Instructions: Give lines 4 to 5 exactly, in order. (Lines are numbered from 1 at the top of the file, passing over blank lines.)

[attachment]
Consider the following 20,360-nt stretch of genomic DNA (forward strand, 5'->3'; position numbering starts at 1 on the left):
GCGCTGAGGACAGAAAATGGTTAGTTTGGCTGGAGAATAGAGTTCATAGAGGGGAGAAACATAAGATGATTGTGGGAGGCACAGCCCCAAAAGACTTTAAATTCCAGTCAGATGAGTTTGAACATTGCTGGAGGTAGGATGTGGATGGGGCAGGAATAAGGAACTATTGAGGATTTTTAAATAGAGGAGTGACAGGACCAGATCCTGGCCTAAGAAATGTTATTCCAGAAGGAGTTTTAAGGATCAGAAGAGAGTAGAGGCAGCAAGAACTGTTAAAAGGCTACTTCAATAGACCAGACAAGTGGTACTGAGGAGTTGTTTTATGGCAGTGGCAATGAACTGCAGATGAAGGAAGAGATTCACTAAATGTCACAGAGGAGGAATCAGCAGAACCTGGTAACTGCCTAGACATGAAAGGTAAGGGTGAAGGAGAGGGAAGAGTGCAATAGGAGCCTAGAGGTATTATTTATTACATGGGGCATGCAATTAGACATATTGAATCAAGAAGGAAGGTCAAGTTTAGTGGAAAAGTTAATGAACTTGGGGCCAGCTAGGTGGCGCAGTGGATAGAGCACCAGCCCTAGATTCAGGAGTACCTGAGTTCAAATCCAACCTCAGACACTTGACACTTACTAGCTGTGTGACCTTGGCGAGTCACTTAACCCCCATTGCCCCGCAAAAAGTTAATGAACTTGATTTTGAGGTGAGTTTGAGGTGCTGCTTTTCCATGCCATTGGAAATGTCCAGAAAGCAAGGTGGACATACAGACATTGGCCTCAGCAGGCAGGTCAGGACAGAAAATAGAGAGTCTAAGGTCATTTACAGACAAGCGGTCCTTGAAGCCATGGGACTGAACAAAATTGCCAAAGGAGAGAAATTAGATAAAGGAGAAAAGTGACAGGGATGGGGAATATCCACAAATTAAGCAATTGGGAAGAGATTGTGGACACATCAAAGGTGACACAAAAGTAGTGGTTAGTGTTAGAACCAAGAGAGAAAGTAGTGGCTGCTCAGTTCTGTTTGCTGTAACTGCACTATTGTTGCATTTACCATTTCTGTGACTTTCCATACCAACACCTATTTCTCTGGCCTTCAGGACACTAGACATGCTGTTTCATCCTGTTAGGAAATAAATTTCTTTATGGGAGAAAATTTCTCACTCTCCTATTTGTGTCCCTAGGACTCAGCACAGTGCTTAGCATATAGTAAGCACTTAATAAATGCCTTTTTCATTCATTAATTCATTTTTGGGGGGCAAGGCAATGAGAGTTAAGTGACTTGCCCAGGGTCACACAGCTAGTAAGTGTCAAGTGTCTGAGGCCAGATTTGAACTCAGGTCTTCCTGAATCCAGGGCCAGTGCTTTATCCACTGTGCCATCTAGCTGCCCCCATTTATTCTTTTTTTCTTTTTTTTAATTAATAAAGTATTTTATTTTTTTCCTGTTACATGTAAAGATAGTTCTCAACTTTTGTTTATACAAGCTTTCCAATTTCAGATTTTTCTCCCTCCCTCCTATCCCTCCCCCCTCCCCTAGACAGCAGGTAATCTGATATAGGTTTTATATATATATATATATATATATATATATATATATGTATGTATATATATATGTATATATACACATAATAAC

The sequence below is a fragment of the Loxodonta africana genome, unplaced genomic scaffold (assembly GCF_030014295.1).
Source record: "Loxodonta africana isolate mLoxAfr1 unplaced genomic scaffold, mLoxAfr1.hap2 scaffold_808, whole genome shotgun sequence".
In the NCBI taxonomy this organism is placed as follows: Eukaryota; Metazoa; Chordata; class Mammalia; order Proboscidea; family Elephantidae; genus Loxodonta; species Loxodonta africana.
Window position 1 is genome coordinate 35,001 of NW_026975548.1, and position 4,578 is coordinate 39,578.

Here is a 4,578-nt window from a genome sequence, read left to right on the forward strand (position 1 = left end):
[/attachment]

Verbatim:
Source record: "Loxodonta africana isolate mLoxAfr1 unplaced genomic scaffold, mLoxAfr1.hap2 scaffold_808, whole genome shotgun sequence".
In the NCBI taxonomy this organism is placed as follows: Eukaryota; Metazoa; Chordata; class Mammalia; order Proboscidea; family Elephantidae; genus Loxodonta; species Loxodonta africana.